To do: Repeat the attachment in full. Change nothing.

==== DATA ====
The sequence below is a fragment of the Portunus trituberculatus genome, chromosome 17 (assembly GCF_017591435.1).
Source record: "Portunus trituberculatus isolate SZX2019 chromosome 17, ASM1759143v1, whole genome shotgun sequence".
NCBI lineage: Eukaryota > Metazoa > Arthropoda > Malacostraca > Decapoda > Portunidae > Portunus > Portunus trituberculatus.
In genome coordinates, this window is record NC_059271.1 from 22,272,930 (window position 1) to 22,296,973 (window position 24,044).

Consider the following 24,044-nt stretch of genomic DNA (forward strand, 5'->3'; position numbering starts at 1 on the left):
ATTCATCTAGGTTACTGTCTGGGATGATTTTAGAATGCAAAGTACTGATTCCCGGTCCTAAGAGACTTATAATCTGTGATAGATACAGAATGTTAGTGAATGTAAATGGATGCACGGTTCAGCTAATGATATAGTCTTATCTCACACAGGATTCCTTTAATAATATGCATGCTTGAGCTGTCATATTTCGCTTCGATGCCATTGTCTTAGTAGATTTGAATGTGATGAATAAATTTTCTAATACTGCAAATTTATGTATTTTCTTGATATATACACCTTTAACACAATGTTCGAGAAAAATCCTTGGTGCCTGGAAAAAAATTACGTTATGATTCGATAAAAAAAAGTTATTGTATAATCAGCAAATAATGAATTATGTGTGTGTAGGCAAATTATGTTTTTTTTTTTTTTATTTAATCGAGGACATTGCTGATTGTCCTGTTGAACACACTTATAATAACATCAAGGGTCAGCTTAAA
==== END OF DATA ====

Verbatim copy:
The sequence below is a fragment of the Portunus trituberculatus genome, chromosome 17 (assembly GCF_017591435.1).
Source record: "Portunus trituberculatus isolate SZX2019 chromosome 17, ASM1759143v1, whole genome shotgun sequence".
NCBI lineage: Eukaryota > Metazoa > Arthropoda > Malacostraca > Decapoda > Portunidae > Portunus > Portunus trituberculatus.
In genome coordinates, this window is record NC_059271.1 from 22,272,930 (window position 1) to 22,296,973 (window position 24,044).

Consider the following 24,044-nt stretch of genomic DNA (forward strand, 5'->3'; position numbering starts at 1 on the left):
ATTCATCTAGGTTACTGTCTGGGATGATTTTAGAATGCAAAGTACTGATTCCCGGTCCTAAGAGACTTATAATCTGTGATAGATACAGAATGTTAGTGAATGTAAATGGATGCACGGTTCAGCTAATGATATAGTCTTATCTCACACAGGATTCCTTTAATAATATGCATGCTTGAGCTGTCATATTTCGCTTCGATGCCATTGTCTTAGTAGATTTGAATGTGATGAATAAATTTTCTAATACTGCAAATTTATGTATTTTCTTGATATATACACCTTTAACACAATGTTCGAGAAAAATCCTTGGTGCCTGGAAAAAAATTACGTTATGATTCGATAAAAAAAAGTTATTGTATAATCAGCAAATAATGAATTATGTGTGTGTAGGCAAATTATGTTTTTTTTTTTTTTATTTAATCGAGGACATTGCTGATTGTCCTGTTGAACACACTTATAATAACATCAAGGGTCAGCTTAAA